In 532 CE, chariot racing supporters in Constantinople led a riot that burned half the city to the ground, including the Hagia Sophia’s second basilica, the first having been destroyed by rioting in 404 CE. Identified by their colors, chariot racing supporters in Constantinople were part street gang, part political party, and their riots often incorporated political demands. Emperor Justinian survived this attempt to overthrow him thanks mostly to a clever plan hatched by his wife, the Empress Theodora, to bribe the blue faction against their temporary green allies. Today, we know this episode as the Nika Riots.
Before the dust had settled, Justinian ordered the construction of a third church at the Hagia Sophia site. It would become that world’s largest cathedral for over a thousand years, until completion of the Seville Cathedral in 1520. Salvaged materials played an important role in the construction and maintenance of the new Hagia Sophia. Surviving marble block from the second basilica remained on site, perhaps to serve as a reminder of Justinian and Theodora’s survival.
Justinian and Theodora sought to reunify the old Roman Empire that was split apart over a century prior. They imported hellenistic columns and other architectural details for the new Hagia Sophia from the Temple of Artemis in Ephesus, which lay in ruins for a century prior. This salvaged material served as a visual reminder and direct link to the glorious past, when the Roman Empire held all the treasures of the ancient world under a single government.
It was certainly within Justinian’s power to commission new columns, but new construction would not serve the nostalgia that became an important piece of Justinian and Theodora’s political program. The salvaged columns lent support not only to the roof, but to Justinian’s claim to the Empire. Rival exiled aristocrats from Rome only carried their names as title, but Justinian and Theodora’s ancient columns could be seen by all as evidence of their rightful succession. The builder using such columns seemed to say, “The power to posses the old Empire lays with me.” This was especially important following the Nika Riots, when the mob had come so close to crowning a new Emperor.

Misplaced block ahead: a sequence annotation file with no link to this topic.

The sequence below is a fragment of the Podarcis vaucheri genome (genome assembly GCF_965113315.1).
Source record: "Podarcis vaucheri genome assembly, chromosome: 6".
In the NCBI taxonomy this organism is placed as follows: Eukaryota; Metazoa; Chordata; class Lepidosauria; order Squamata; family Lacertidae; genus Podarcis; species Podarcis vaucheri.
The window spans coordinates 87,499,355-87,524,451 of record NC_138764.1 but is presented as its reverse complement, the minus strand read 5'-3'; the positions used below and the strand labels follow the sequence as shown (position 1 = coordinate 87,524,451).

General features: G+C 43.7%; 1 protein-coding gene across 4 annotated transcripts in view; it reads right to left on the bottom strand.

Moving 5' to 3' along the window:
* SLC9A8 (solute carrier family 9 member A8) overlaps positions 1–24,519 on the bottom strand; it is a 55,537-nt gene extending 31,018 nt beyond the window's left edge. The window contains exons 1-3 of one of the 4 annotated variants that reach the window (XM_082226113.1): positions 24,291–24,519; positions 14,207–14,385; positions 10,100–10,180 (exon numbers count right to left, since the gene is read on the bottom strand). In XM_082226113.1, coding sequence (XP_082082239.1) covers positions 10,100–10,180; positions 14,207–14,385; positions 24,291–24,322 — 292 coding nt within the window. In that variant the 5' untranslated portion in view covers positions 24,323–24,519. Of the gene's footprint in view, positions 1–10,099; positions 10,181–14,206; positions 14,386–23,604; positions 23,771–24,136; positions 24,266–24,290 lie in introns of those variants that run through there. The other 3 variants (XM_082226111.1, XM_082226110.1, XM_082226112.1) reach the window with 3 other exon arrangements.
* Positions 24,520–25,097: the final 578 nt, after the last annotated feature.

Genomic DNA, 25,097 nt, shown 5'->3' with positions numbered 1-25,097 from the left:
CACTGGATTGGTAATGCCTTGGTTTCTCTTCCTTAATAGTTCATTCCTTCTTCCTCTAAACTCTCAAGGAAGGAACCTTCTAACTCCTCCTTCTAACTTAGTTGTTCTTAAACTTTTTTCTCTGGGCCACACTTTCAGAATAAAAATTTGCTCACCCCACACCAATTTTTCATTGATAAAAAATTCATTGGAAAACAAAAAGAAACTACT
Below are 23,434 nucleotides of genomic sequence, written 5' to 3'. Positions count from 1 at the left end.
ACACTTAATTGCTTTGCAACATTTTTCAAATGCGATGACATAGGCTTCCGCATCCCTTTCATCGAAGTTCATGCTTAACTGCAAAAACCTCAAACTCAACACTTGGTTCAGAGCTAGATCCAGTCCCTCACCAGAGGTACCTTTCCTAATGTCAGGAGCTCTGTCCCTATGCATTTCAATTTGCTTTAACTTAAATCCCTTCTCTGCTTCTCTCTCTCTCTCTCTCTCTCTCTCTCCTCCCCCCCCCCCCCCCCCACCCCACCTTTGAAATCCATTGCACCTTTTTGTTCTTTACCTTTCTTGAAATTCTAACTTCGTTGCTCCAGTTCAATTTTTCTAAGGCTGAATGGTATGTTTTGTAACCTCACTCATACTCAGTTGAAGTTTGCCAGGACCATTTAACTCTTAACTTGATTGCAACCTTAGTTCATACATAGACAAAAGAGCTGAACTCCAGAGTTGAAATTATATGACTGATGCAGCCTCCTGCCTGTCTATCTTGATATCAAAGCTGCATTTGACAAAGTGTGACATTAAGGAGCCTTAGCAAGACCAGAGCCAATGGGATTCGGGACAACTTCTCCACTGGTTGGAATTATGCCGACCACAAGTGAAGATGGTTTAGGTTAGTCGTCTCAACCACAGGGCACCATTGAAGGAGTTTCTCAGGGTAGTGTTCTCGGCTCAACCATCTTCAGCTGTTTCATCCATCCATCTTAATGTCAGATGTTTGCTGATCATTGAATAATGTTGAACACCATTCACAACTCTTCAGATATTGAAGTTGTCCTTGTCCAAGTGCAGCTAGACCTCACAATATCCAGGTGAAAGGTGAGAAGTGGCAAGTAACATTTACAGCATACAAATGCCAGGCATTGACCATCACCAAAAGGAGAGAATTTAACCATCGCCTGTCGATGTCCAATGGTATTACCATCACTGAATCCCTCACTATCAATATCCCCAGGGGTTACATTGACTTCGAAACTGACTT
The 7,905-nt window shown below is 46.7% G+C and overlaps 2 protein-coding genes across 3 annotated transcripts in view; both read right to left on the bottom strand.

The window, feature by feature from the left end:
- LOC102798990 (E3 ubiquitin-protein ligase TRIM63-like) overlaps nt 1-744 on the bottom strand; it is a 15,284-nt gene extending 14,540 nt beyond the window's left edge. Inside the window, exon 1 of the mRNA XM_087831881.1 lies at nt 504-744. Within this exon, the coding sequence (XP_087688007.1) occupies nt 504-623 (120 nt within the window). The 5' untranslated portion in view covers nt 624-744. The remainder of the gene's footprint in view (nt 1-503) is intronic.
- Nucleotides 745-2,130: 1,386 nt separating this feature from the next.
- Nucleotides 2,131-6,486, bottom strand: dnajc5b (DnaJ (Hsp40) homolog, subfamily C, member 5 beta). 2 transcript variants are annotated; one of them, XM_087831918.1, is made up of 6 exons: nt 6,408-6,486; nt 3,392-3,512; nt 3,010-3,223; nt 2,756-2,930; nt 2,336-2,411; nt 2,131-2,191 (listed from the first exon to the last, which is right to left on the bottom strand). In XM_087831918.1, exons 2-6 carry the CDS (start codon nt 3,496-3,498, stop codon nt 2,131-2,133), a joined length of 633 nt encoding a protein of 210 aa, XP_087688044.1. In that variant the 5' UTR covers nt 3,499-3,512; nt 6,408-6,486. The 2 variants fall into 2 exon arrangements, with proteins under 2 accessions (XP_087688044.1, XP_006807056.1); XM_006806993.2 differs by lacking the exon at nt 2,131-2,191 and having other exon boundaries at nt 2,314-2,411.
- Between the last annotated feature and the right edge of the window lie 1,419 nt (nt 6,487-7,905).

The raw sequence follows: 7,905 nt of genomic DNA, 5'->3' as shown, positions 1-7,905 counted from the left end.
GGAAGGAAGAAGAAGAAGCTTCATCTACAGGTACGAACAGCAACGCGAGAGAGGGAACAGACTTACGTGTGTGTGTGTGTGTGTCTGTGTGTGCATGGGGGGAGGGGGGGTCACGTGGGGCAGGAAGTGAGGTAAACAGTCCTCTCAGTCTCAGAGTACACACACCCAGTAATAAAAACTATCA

Salvaged columns were used again when structural repairs became necessary following earthquakes in 553 and 557. This time, Justinian ordered eight Corinthian columns imported from Baalbek. Building and maintaining the structure with salvaged materials was no cost-saving effort. It was a political statement.
Modern designers incorporate salvaged materials for reasons not unlike those of Justinian and Theodora almost 1500 years ago. Grounding a building project firmly in the past grants a sense of permanence often lacking in new construction. Paying homage to the work of one’s predecessors is a way of announcing the authenticity of one’s own work. People notice when you build with salvage. They are reminded of another time, another place, a feeling, an ethic. You can communicate a lot with your choice of building materials. Are you an unproven upstart lacking an established style and history? Or are you a wise and powerful builder with reverence for the past and vision for the future?